Durgod Fusion: retro mechanical TKL keyboard

A mechanical keyboard aimed directly at retro-computing fans, with all the advantages of a gaming model?

  • Proven mechanical keyswitches and popular compact design
  • Three retro colour schemes, three modern connection methods
  • An alternative to the showy, glowy gaming genre

Here’s one that I’m finding hard to resist – the Fusion keyboard Kickstarter, which is already funded but still offers the potential to pre-order for savings.

Durgod are a young company, joining the competitive arena for mechanical keyboards with the Taurus K320 and K310 (review coming soon – the reputation for the affordable range inspired pestering Durgod for a unit to look at). Rather than looking forward, they’re looking back with the Fusion. It’s a keyboard – there’s no need to get too excited – but in the best tradition of keyboards aimed at hackers, writers and gamers, it looks very much like it’s taking the job of being an input device more seriously than the job of being retro.

Durgod Fusion Original

So let’s kick off with the mechanical bits. Durgod use metal chassis to mount the keys, and a range of genuine Cherry keyswitches; the Fusion retains the same customisation at ordering time (it’s not going as far as those keyboards with hot-swap switches). The keys are double-shot ABS (double injection moulded in old-school thinking) which means that, like a stick of rock, the letters go all the way and won’t wear off like UV-printed types.

Durgod claim to have taken the Commodore 64 for inspiration, but thank (Dur)god that this is only inspiration – recreating that nightmarish cheap action would result in something no-one would want to type on. Mechanically, forget cheap home computers, think IBM Model M, original Macintosh shortboard, Happy Hacker Keyboard – that class of machine.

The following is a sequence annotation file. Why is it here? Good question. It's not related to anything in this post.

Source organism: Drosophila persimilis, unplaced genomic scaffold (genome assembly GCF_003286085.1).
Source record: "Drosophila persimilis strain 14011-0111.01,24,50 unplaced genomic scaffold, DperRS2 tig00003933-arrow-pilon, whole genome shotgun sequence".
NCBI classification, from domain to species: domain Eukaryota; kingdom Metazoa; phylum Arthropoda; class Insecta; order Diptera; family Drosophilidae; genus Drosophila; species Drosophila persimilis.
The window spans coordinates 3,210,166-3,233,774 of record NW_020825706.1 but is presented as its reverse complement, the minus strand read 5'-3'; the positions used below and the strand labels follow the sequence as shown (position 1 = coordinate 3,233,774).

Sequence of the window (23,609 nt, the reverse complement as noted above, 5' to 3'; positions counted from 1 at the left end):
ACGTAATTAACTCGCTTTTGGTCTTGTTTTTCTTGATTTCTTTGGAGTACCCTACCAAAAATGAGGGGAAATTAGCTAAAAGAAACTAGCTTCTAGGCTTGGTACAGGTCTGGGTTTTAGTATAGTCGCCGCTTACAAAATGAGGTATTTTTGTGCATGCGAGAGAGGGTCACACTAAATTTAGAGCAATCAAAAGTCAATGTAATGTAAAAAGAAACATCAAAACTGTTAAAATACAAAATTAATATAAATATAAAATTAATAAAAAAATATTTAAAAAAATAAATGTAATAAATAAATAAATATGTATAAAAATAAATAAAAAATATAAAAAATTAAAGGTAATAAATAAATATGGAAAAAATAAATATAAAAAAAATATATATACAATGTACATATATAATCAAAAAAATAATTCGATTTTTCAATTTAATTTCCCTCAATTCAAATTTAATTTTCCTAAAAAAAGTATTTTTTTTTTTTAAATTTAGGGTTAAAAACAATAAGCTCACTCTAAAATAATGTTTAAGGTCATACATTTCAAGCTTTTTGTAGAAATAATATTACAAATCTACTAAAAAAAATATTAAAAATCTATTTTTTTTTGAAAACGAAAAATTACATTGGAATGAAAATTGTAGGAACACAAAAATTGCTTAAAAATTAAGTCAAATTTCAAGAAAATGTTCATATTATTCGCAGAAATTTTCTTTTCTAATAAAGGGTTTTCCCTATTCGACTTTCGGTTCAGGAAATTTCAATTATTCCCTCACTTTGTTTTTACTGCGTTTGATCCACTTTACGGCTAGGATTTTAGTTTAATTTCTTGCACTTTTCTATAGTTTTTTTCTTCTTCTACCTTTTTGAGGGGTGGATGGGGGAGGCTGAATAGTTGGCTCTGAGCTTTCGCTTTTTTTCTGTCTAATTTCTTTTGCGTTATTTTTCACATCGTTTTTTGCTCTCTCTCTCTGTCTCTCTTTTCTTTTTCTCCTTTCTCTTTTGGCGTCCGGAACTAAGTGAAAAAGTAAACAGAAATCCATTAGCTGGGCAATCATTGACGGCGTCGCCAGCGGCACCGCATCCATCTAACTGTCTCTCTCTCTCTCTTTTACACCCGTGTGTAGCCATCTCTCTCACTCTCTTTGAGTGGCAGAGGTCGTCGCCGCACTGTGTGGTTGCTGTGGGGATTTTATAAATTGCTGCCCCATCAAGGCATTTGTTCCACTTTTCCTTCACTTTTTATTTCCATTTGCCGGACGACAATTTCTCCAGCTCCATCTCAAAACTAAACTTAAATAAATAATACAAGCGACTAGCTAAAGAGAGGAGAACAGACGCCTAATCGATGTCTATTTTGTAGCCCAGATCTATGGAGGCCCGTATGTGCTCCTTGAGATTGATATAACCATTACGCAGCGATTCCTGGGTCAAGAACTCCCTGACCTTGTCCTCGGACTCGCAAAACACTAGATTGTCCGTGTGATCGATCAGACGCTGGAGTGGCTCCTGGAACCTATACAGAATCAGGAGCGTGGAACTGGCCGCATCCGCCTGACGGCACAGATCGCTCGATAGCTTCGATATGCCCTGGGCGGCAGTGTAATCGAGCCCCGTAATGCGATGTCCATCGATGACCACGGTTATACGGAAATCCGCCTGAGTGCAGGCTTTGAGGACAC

Durgod Fusion hidden USB receiver

Wired connection is available, but more flexibility comes in the form of Bluetooth 5 (multi-profile ahoy!) and 2.4GHz wireless with a USB dongle that hides under the Commodore-esque DURGOD badge on the side. That’s a neat touch – it’s not the first time the firm’s gone the extra mile for fit & finish, the detachable cables on the K320 have a lovely flush strain-relief fitting.

Wireless means batteries. There’s a 40 hour claimed lifespan for the built-in battery, which presumably charges via the USB C connection on the back. Unlike the Taurus, the Fusion’s cable protrudes, with a flush connector on the rear of the keyboard.

The compact design is claimed to be highly portable – and certainly looks like it will take up little more space than the dreaded flat-key Apple wireless one (sadly, there are no plans for native Mac OS legends or mapping, though it could be used with a Mac just like any PC keyboard can). Flip-up feet in the base provide adjustable angles, and the key pitch and spacing looks bang-on for anyone who learned to type before the compromises of laptop keyboards and scissor switches.

Three colour schemes for Durgod Fusion

Styling-wise, you’ve got three colour schemes: Original, Steam and Navigator. Original feels somewhere between an early MSX or pale-keyboard Acorn, thanks to the orange highlights; Steam is silver and red, a bit Cyberpunk but perhaps with a slightly too plastic-metallic finish for my taste (think Philips G7000), and Navigator is an awesome blue/cream/yellow (it’s hard to judge on the Kickstarter due to the retro filters on many of the images). I have no ideal which machine inspired Navigator, but I want one.

Pricing for a mechanical keyboard of this type suggests a relatively high RRP of $199, but most of the Kickstarter deals are around $99. That’s extremely competitive for a well-thought out, unique style. Linux is supported and you just know this is going to be the preferred design for a RetroPi system – without the drag, dullness or cheapness that marred real ’80s home computer keyboards!

And that C64 inspiration? The more I look at the shape, the more I see a Commodore Plus/4 – but who remembers those…

Durgod Fusion